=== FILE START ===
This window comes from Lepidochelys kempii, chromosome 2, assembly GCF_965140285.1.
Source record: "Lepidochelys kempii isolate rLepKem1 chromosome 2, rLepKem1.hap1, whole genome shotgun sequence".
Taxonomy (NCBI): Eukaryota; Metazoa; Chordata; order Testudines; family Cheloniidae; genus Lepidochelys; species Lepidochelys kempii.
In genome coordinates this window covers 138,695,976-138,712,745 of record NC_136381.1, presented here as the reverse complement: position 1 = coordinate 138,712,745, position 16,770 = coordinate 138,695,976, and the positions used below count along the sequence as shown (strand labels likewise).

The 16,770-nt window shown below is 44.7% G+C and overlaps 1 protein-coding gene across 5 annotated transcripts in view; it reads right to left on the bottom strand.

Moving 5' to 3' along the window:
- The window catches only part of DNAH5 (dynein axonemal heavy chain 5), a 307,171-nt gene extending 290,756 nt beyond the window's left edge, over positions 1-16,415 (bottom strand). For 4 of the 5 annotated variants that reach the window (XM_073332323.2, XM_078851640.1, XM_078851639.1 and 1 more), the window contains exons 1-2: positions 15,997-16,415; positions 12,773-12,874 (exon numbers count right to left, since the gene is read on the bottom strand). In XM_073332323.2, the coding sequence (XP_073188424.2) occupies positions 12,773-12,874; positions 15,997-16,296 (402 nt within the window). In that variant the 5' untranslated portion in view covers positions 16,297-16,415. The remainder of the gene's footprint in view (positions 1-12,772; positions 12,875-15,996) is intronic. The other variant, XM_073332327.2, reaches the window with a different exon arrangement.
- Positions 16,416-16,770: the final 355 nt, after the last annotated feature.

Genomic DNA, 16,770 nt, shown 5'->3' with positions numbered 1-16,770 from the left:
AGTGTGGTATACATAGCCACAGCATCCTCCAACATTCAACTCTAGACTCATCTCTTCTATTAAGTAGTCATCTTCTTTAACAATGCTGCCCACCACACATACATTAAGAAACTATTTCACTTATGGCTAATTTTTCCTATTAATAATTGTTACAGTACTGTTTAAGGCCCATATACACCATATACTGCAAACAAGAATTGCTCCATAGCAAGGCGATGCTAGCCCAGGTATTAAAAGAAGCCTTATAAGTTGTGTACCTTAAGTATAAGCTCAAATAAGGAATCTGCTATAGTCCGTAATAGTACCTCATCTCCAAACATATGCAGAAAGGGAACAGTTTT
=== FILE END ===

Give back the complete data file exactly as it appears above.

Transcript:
This window comes from Lepidochelys kempii, chromosome 2, assembly GCF_965140285.1.
Source record: "Lepidochelys kempii isolate rLepKem1 chromosome 2, rLepKem1.hap1, whole genome shotgun sequence".
Taxonomy (NCBI): Eukaryota; Metazoa; Chordata; order Testudines; family Cheloniidae; genus Lepidochelys; species Lepidochelys kempii.
In genome coordinates this window covers 138,695,976-138,712,745 of record NC_136381.1, presented here as the reverse complement: position 1 = coordinate 138,712,745, position 16,770 = coordinate 138,695,976, and the positions used below count along the sequence as shown (strand labels likewise).

The 16,770-nt window shown below is 44.7% G+C and overlaps 1 protein-coding gene across 5 annotated transcripts in view; it reads right to left on the bottom strand.

Moving 5' to 3' along the window:
- The window catches only part of DNAH5 (dynein axonemal heavy chain 5), a 307,171-nt gene extending 290,756 nt beyond the window's left edge, over positions 1-16,415 (bottom strand). For 4 of the 5 annotated variants that reach the window (XM_073332323.2, XM_078851640.1, XM_078851639.1 and 1 more), the window contains exons 1-2: positions 15,997-16,415; positions 12,773-12,874 (exon numbers count right to left, since the gene is read on the bottom strand). In XM_073332323.2, the coding sequence (XP_073188424.2) occupies positions 12,773-12,874; positions 15,997-16,296 (402 nt within the window). In that variant the 5' untranslated portion in view covers positions 16,297-16,415. The remainder of the gene's footprint in view (positions 1-12,772; positions 12,875-15,996) is intronic. The other variant, XM_073332327.2, reaches the window with a different exon arrangement.
- Positions 16,416-16,770: the final 355 nt, after the last annotated feature.

Genomic DNA, 16,770 nt, shown 5'->3' with positions numbered 1-16,770 from the left:
AGTGTGGTATACATAGCCACAGCATCCTCCAACATTCAACTCTAGACTCATCTCTTCTATTAAGTAGTCATCTTCTTTAACAATGCTGCCCACCACACATACATTAAGAAACTATTTCACTTATGGCTAATTTTTCCTATTAATAATTGTTACAGTACTGTTTAAGGCCCATATACACCATATACTGCAAACAAGAATTGCTCCATAGCAAGGCGATGCTAGCCCAGGTATTAAAAGAAGCCTTATAAGTTGTGTACCTTAAGTATAAGCTCAAATAAGGAATCTGCTATAGTCCGTAATAGTACCTCATCTCCAAACATATGCAGAAAGGGAACAGTTTT